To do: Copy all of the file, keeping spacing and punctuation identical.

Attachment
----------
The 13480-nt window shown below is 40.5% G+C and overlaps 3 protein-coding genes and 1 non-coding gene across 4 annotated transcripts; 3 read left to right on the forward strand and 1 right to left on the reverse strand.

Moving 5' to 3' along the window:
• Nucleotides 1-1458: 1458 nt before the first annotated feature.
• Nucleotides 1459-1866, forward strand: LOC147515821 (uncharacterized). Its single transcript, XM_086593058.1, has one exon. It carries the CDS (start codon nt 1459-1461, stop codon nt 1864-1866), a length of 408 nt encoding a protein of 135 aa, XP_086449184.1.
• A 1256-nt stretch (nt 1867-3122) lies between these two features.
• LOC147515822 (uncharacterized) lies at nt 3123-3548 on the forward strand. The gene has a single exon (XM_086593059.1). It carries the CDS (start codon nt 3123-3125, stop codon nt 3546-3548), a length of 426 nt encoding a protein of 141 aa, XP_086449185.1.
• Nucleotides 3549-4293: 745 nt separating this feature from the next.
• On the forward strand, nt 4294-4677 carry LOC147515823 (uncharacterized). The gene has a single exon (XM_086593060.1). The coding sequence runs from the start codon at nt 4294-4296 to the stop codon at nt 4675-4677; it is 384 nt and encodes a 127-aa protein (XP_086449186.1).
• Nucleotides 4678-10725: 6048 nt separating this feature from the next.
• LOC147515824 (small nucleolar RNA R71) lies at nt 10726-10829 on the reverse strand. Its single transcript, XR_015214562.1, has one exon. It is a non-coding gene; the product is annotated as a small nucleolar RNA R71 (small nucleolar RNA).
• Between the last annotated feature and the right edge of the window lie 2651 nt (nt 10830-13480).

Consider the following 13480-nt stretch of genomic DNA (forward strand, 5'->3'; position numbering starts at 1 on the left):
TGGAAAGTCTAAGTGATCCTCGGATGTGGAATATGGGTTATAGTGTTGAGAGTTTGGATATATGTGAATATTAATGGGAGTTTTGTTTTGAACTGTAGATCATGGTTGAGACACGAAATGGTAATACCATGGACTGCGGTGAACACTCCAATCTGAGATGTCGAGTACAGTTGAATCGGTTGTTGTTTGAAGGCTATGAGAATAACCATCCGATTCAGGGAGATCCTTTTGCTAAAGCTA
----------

The 13480-nt window shown below is 40.5% G+C and overlaps 3 protein-coding genes and 1 non-coding gene across 4 annotated transcripts; 3 read left to right on the forward strand and 1 right to left on the reverse strand.

Moving 5' to 3' along the window:
• Nucleotides 1-1458: 1458 nt before the first annotated feature.
• Nucleotides 1459-1866, forward strand: LOC147515821 (uncharacterized). Its single transcript, XM_086593058.1, has one exon. It carries the CDS (start codon nt 1459-1461, stop codon nt 1864-1866), a length of 408 nt encoding a protein of 135 aa, XP_086449184.1.
• A 1256-nt stretch (nt 1867-3122) lies between these two features.
• LOC147515822 (uncharacterized) lies at nt 3123-3548 on the forward strand. The gene has a single exon (XM_086593059.1). It carries the CDS (start codon nt 3123-3125, stop codon nt 3546-3548), a length of 426 nt encoding a protein of 141 aa, XP_086449185.1.
• Nucleotides 3549-4293: 745 nt separating this feature from the next.
• On the forward strand, nt 4294-4677 carry LOC147515823 (uncharacterized). The gene has a single exon (XM_086593060.1). The coding sequence runs from the start codon at nt 4294-4296 to the stop codon at nt 4675-4677; it is 384 nt and encodes a 127-aa protein (XP_086449186.1).
• Nucleotides 4678-10725: 6048 nt separating this feature from the next.
• LOC147515824 (small nucleolar RNA R71) lies at nt 10726-10829 on the reverse strand. Its single transcript, XR_015214562.1, has one exon. It is a non-coding gene; the product is annotated as a small nucleolar RNA R71 (small nucleolar RNA).
• Between the last annotated feature and the right edge of the window lie 2651 nt (nt 10830-13480).

Consider the following 13480-nt stretch of genomic DNA (forward strand, 5'->3'; position numbering starts at 1 on the left):
TGGAAAGTCTAAGTGATCCTCGGATGTGGAATATGGGTTATAGTGTTGAGAGTTTGGATATATGTGAATATTAATGGGAGTTTTGTTTTGAACTGTAGATCATGGTTGAGACACGAAATGGTAATACCATGGACTGCGGTGAACACTCCAATCTGAGATGTCGAGTACAGTTGAATCGGTTGTTGTTTGAAGGCTATGAGAATAACCATCCGATTCAGGGAGATCCTTTTGCTAAAGCTA